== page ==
4For it is written thus: “And it came to pass after certain days that Cain offered to God a sacrifice of the fruits of the earth, and Abel himself also offered of the first-born of the sheep and of their fat. 2And God looked on Abel and his gifts, but he had no respect to Cain and his sacrifices. 3And Cain was greatly grieved and his countenance fell. 4And God said to Cain, Why art thou grieved, and why is thy countenance fallen? If thou offeredst rightly, but didst not divide rightly, didst thou not sin?[4] 5Be still: he shall turn to thee, and thou shalt rule over him. 6And Cain said to Abel his brother, Let us go unto the plain. And it came to pass that, while they were in the plain, Cain rose up against Abel his brother and slew him.” 7You see, brethren, jealousy and envy wrought fratricide. 8Through jealousy our father Jacob ran from the face of Esau his brother. 9Jealousy made Joseph to be persecuted to the death, and come into slavery. 10Jealousy forced Moses to fly from the face of Pharaoh, King of Egypt, when his fellow countryman said to him, “Who made thee a judge or a ruler over us? Wouldest thou slay me as thou didst slay the Egyptian yesterday?” 11Through jealousy Aaron and Miriam were lodged outside the camp. 12Jealousy brought down Dathan and Abiram alive into Hades, because they rebelled against Moses the servant of God. 13Through jealousy David incurred envy not only from strangers, but suffered persecution even from Saul, King of Israel.

5But, to cease from the examples of old time, let us come to those who contended in the days nearest to us; let us take the noble examples of our own generation. 2Through jealousy and envy the greatest and most righteous pillars of the Church were persecuted and contended unto death. 3Let us set before our eyes the good apostles: 4Peter, who because of unrighteous jealousy suffered not one or two but many trials, and having thus given his testimony went to the glorious place which was his due. 5Through jealousy and strife Paul showed the way to the prize of endurance; 6seven times he was in bonds, he was exiled, he was stoned, he was a herald both in the East and in the West, he gained the noble fame of his faith, 7he taught righteousness to all the world, and when he had reached the limits of the West he gave his testimony before the rulers, and thus passed from the world and was taken up into the Holy Place, the greatest example of endurance.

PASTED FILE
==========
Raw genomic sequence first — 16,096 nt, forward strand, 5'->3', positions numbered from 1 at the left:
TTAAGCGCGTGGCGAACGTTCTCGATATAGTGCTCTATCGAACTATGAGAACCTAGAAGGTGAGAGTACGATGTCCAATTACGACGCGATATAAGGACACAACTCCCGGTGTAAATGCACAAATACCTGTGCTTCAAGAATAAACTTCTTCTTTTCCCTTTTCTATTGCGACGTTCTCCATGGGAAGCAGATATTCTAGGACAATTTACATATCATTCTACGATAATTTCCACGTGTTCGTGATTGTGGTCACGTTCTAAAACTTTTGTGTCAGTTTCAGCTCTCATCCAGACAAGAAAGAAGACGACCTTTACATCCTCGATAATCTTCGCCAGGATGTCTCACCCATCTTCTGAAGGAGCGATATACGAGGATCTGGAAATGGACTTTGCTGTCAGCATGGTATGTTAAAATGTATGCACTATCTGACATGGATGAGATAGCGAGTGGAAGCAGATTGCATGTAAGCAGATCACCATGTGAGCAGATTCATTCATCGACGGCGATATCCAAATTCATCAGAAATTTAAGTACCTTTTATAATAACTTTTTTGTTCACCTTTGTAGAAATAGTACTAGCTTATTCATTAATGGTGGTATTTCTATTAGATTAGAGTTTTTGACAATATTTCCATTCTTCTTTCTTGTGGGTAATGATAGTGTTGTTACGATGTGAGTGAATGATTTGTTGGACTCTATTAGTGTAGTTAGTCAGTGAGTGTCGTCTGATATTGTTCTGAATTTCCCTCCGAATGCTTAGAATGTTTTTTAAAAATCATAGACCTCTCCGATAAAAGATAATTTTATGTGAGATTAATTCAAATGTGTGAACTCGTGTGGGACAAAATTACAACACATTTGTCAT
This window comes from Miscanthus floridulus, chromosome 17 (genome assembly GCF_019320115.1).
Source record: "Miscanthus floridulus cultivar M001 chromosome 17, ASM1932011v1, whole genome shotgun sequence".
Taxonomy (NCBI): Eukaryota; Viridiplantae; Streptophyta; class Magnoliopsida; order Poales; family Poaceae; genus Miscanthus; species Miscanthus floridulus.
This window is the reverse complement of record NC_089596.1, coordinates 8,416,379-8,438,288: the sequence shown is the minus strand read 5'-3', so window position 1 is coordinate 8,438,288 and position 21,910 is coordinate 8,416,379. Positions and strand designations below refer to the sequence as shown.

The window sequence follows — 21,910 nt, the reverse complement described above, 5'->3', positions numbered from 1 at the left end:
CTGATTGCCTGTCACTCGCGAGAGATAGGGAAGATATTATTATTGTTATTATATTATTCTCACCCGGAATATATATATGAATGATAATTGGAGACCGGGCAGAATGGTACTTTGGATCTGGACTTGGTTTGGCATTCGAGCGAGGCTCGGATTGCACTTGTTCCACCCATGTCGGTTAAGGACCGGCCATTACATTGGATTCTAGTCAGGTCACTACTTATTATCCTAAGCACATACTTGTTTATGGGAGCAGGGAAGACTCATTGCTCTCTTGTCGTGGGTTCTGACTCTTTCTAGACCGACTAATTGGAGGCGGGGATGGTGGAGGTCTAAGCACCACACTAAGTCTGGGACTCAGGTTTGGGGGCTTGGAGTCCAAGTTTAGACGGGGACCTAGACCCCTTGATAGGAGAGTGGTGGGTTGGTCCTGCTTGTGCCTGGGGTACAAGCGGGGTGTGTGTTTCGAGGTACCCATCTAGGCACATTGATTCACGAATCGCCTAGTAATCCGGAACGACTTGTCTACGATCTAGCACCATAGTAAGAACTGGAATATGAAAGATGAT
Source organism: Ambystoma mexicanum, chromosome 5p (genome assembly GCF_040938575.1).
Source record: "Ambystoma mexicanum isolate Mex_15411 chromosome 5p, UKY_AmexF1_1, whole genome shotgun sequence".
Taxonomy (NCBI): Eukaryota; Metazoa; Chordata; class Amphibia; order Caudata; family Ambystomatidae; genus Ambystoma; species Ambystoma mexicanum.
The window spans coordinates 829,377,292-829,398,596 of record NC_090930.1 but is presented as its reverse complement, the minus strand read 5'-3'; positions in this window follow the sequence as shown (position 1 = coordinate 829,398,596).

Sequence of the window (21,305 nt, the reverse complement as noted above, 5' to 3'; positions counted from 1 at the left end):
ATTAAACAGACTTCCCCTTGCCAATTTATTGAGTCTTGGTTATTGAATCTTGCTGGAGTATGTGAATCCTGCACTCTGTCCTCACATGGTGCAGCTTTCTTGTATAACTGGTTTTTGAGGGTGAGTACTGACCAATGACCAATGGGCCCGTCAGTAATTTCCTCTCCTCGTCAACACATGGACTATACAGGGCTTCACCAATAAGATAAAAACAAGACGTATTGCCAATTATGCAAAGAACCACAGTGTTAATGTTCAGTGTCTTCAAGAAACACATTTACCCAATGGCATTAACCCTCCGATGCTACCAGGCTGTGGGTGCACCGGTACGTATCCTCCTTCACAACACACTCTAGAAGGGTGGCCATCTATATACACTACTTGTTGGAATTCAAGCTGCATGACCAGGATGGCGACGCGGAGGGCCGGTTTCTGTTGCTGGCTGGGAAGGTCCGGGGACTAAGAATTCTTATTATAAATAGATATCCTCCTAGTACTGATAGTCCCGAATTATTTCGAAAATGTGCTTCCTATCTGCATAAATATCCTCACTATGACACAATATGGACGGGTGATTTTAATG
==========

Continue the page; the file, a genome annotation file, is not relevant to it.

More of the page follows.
6To these men with their holy lives was gathered a great multitude of the chosen, who were the victims of jealousy and offered among us the fairest example in their endurance under many indignities and tortures. 2Through jealousy women were persecuted as Danaids and Dircae,[5] suffering terrible and unholy indignities; they stedfastly finished the course of faith, and received a noble reward, weak in the body though they were. 3Jealousy has estranged wives from husbands, and made of no effect the saying of our father Adam, “This is now bone of my bone and flesh of my flesh.” 4Jealousy and strife have overthrown great cities, and rooted up mighty nations.

7We are not only writing these things to you, beloved, for your admonition, but also to remind ourselves; for we are in the same arena, and the same struggle is before us. 2Wherefore let us put aside empty and vain cares, and let us come to the glorious and venerable rule of our tradition, 3and let us see what is good and pleasing and acceptable in the sight of our Maker. 4Let us fix our gaze on the Blood of Christ, and let us know that it is precious to his Father,[6] because it was poured out for our salvation, and brought the grace of repentance to all the world. 5Let us review all the generations, and let us learn that in generation after generation the Master has given a place of repentance to those who will turn to him. 6Noah preached repentance and those who obeyed were saved. 7Jonah foretold destruction to the men of Nineveh, but when they repented they received forgiveness of their sins from God in answer to their prayer, and gained salvation, though they were aliens to God.